LAHORE | Even in the best of times, it takes a lot of planning, care, and skill to create a space where people can grow; where they can challenge their perspectives, make mistakes and know that their peers—even those whom they barely know—will pick them back up.
To build that type of trust across lines of difference, and hundreds of miles of distance, is a whole other challenge.
This spring, eight Pakistani Seeds from Lahore and Karachi showed that not only were they up for the task, but they were ready to take on more. In April, they held the first edition of Evaluating Perspectives, Identities, and Cultures (EPIC), a free of cost, Seed-led program centered around dialogue exploring different provincial identities in Pakistan. It went so well that they’re currently planning a second edition for July, 2020.
“The first successful run of the program was mind blowing to me,” said Ali Haris, a 2018 Seed. While he said he previously believed that dialogue couldn’t effectively be conducted online, “seeing people’s lives impacted and changed toward the end of the program broke the false notion I held.”
Over the course of five days, the Seeds led participants in activities and dialogues that were designed to help participants engage with their identity and question their preconceived notions.
Approximately 150 teenagers applied for the April program, and the selected 28 attendees spanned different socio-economic lines and identities from four different provinces in Pakistan.
“We live in an environment that heavily affects who we are and who we become,” read the students’ description of the program. “Our identities are a reflection of not only the micro environment, but also the macro environment, and it’s absolutely essential to understand who you are through the lens of culture, values and norms that are shaped provincially and nationally. We invite you to have a dialogue around it, and do it, the Seeds of Peace way!!”
Despite the students having schoolwork, internet connectivity issues, other personal commitments, and even family members battling COVID-19 infections, the Seeds worked tirelessly to pull off the program, and the students showed up every day to delve into difficult questions.
“It was one of the better virtual programs I’ve seen among 14- to 16-year olds,” said Hana Tariq, head of curriculum for Beyond the Classroom, which partners with Seeds of Peace to run local programs in Pakistan. “I feel that it started with awkwardness on the first day and ended with hope to meet each other as soon as the lockdown ends. There was willingness to learn, to experience, and to open up.”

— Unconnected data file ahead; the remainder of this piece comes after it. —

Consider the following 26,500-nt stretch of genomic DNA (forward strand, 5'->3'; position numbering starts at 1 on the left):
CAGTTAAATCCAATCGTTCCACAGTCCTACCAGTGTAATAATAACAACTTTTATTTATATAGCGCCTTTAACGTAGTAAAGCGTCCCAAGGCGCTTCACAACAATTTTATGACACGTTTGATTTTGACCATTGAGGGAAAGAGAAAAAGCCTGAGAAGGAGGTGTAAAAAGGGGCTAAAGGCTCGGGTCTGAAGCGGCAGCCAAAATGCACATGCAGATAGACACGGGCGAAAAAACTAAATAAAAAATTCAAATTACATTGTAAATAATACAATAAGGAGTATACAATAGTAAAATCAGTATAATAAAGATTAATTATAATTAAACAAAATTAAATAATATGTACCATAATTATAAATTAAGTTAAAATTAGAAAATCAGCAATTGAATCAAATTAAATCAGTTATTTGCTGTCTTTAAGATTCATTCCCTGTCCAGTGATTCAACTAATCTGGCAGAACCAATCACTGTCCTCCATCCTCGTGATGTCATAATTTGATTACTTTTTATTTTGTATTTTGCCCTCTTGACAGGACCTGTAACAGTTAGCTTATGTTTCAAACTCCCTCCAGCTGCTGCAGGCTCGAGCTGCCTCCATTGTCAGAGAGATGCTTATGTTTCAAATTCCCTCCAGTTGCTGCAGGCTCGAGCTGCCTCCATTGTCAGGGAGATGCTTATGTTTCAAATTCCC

While having to run the program virtually came with its challenges, it also made the program accessible to students who might not have been able to participate otherwise.
“Probably 70 percent of the participants wouldn’t have come had it not been online because they would have had to travel so far to attend,” Hana said.
Highlights of the week included learning directly about what it means to live in Kashmir under occupation from a student who had spent much of his life there, as well as a day where Seeds from India were invited to participate in dialogue.
For Ali Haris, another particularly impactful moment brought him back to Seeds of Peace Camp in Maine.
“One of the participants who previously held a conservative view about an issue actually challenged herself and went to educate herself on the topic,” he said. “That was one moment when I realised how similar it was to the light-bulb moments that happened to me at Camp, and showed me that you can definitely make a huge impact through a virtual connection.”
If the participants’ feedback were any indication of the program’s success, the Seeds, who attended the Seeds of Peace Camp in Maine in 2015-19, clearly hit the mark. Multiple participants thanked the Seeds for creating a safe space, “where you can talk out your heart and without fear,” wrote one participant.
“The facilitators did such good work in collaborating with us and making us think critically and innovatively … the way they made us question ourselves—our perspectives, identities, conscience, and ideas—it has made us more confident about our true identities,” the participant wrote.
The team members (which includes nine Seed this time: Xainab, Awais, Ali Haris, Fatima, Mariam A., Mariam R., Samir, Rameez, and Taniya) were part of a group of Seeds that traveled to Turkey last year to participate in a facilitation and mediation course.
The EPIC course was formed out of a desire to pay forward what they learned from that four-day workshop, Hana said, as well as an exercise in leadership: a chance to see how projects come together, to learn how to express an idea, to work through disagreements within a team, and to try —and succeed—in challenges they previously didn’t think possible.
“Neither me nor any of the team members had any prior experience designing curriculum,” said Xainab, a 2017 Seed.
“We had to be thorough and careful. It required long hours and re-reviewing everything a 100 times! But our expectations were exceeded in terms of how much the group grew in only a span of five days! Seeing those speak up who didn’t speak as frequently and seeing some of the participants who did speak frequently create space for others, for example, was something that was very rewarding for us to see.”